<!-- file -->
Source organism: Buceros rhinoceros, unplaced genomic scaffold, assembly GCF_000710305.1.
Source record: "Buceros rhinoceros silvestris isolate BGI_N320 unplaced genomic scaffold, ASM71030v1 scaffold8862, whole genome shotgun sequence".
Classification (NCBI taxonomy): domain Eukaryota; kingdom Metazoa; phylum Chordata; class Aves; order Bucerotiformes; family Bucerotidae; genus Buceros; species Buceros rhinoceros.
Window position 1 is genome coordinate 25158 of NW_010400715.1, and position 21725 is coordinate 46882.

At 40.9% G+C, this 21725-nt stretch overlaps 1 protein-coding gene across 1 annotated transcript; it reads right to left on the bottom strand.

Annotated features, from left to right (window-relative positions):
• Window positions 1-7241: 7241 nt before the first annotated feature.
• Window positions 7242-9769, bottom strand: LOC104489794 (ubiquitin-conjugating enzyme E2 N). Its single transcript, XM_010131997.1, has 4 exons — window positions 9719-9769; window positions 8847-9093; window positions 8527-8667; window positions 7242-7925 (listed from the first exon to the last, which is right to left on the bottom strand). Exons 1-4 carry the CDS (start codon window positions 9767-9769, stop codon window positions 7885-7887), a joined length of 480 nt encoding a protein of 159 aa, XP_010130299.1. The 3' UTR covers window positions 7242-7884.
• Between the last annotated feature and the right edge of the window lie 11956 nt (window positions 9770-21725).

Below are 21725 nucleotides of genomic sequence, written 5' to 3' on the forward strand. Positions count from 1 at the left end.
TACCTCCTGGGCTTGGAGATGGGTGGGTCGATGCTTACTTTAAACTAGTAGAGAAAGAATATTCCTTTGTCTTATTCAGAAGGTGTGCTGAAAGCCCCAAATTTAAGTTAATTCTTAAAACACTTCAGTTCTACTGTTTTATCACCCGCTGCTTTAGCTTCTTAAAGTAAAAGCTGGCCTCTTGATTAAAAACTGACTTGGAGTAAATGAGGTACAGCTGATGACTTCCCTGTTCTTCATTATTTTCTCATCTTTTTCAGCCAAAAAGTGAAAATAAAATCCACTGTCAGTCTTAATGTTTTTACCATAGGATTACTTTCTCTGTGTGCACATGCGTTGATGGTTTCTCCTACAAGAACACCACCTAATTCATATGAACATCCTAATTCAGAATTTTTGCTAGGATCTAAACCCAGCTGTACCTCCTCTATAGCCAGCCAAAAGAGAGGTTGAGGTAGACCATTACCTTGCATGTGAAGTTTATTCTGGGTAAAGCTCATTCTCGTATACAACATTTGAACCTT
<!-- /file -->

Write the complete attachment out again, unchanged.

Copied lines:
Source organism: Buceros rhinoceros, unplaced genomic scaffold, assembly GCF_000710305.1.
Source record: "Buceros rhinoceros silvestris isolate BGI_N320 unplaced genomic scaffold, ASM71030v1 scaffold8862, whole genome shotgun sequence".
Classification (NCBI taxonomy): domain Eukaryota; kingdom Metazoa; phylum Chordata; class Aves; order Bucerotiformes; family Bucerotidae; genus Buceros; species Buceros rhinoceros.
Window position 1 is genome coordinate 25158 of NW_010400715.1, and position 21725 is coordinate 46882.

At 40.9% G+C, this 21725-nt stretch overlaps 1 protein-coding gene across 1 annotated transcript; it reads right to left on the bottom strand.

Annotated features, from left to right (window-relative positions):
• Window positions 1-7241: 7241 nt before the first annotated feature.
• Window positions 7242-9769, bottom strand: LOC104489794 (ubiquitin-conjugating enzyme E2 N). Its single transcript, XM_010131997.1, has 4 exons — window positions 9719-9769; window positions 8847-9093; window positions 8527-8667; window positions 7242-7925 (listed from the first exon to the last, which is right to left on the bottom strand). Exons 1-4 carry the CDS (start codon window positions 9767-9769, stop codon window positions 7885-7887), a joined length of 480 nt encoding a protein of 159 aa, XP_010130299.1. The 3' UTR covers window positions 7242-7884.
• Between the last annotated feature and the right edge of the window lie 11956 nt (window positions 9770-21725).

Below are 21725 nucleotides of genomic sequence, written 5' to 3' on the forward strand. Positions count from 1 at the left end.
TACCTCCTGGGCTTGGAGATGGGTGGGTCGATGCTTACTTTAAACTAGTAGAGAAAGAATATTCCTTTGTCTTATTCAGAAGGTGTGCTGAAAGCCCCAAATTTAAGTTAATTCTTAAAACACTTCAGTTCTACTGTTTTATCACCCGCTGCTTTAGCTTCTTAAAGTAAAAGCTGGCCTCTTGATTAAAAACTGACTTGGAGTAAATGAGGTACAGCTGATGACTTCCCTGTTCTTCATTATTTTCTCATCTTTTTCAGCCAAAAAGTGAAAATAAAATCCACTGTCAGTCTTAATGTTTTTACCATAGGATTACTTTCTCTGTGTGCACATGCGTTGATGGTTTCTCCTACAAGAACACCACCTAATTCATATGAACATCCTAATTCAGAATTTTTGCTAGGATCTAAACCCAGCTGTACCTCCTCTATAGCCAGCCAAAAGAGAGGTTGAGGTAGACCATTACCTTGCATGTGAAGTTTATTCTGGGTAAAGCTCATTCTCGTATACAACATTTGAACCTT